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tv   Citizen Potawatomi Nation Eagle Aviary  CSPAN  March 3, 2018 10:26am-10:36am EST

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announcer: this weekend, american history tv is featuring a shawnee, oklahoma. c-span staff visited many sites featuring its history. in shawnee inorn 1927. he became the first asked her not to sleep in space in 1963. learn more about shawnee all weekend on american history tv. the pottawatomie nation believes these eagles help carry their prayers to the gods. historybes have a room -- have a history. we are at the citizen pottawatomie nation eagle aviary. eightare currently only aviaries in the united states. for us to have this is humbling.
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in 2012. we are funded by our tribe and we started with eight eagles and we now have 14. the reason it is so important for tribe to have this is to save the lives of these eagles. there is no place for them to go to of quality of life to spend out their days and they would have to be put down. we want to be able to do this and do a outreach to give our community and get young people involved and have a relationship with the eagle. we can help handout feathers to our tribal members. you see eagles feathers used in rick alea a lot. -- used in regalia. to have gooding come upon the community.
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when they use eagle feathers, they fly so high they see the face of god heard -- god. you have to have a tribal id card from rape federally recognized tribe -- from a federally recognized tribe that has eagle feathers. because of the threat to the bald eagle and the bald eagle act was put into place to protect them. it is nothing short of a pure honor to get a feather and it is not given lightly. we were fortunate to have respectful people in other aviaries. we were able to listen to them and get input about what works best. what we want to do is incorporate cultural significance into the bill. the three eagle centers above us represent the three types --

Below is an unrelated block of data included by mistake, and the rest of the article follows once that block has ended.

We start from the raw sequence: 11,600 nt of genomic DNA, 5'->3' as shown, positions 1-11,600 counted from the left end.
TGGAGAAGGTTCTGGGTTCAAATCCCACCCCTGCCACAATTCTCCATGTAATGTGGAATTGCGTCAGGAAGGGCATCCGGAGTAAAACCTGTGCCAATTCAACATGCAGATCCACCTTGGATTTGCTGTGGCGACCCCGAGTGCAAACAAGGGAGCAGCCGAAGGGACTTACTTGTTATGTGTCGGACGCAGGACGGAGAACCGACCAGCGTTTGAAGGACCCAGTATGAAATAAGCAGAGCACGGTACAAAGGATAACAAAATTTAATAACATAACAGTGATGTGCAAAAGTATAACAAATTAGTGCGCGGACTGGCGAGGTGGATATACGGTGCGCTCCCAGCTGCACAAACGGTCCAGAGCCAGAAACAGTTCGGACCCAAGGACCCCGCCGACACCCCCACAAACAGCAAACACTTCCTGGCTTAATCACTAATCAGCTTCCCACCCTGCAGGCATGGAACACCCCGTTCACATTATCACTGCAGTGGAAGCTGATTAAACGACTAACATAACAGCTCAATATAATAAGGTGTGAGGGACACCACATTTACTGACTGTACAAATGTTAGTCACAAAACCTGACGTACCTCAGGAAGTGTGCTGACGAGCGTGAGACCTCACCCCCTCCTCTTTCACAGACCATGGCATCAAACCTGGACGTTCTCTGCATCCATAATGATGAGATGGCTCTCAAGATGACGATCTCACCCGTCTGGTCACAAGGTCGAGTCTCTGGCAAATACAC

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tribes which came together many years ago. that is respect to that relationship. this is the only half ground enclosure you are going to find. not only will it be good for the eagles but it represents our prayer circle. we enter from the east, representing new beginnings for these eagles. anything we put a cultural significance into was important. each eagle has a personality and a name. we try to give them a pottawatomie name also. by giving them the name, we believe the creator does not see your face. he just sees the top of your head when you pray. important to us to give them a pottawatomie names also. the relationship of tribes is
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incredible with these facilities. they are supportive of native american aviaries. they try to find at least one project a year. every one wants to see these eagles of thrive and continue to make a country back -- make a comeback. they are able to stay and see what we are doing. and sethe sun come up with these eagles and it is a different relationship. they are given the highest care. it is a big deal. tois important for us maintain that relationship and cultural side of this. facility, every now and then, things happen where we can get a eagle back in the wild. we had that happen in 2013.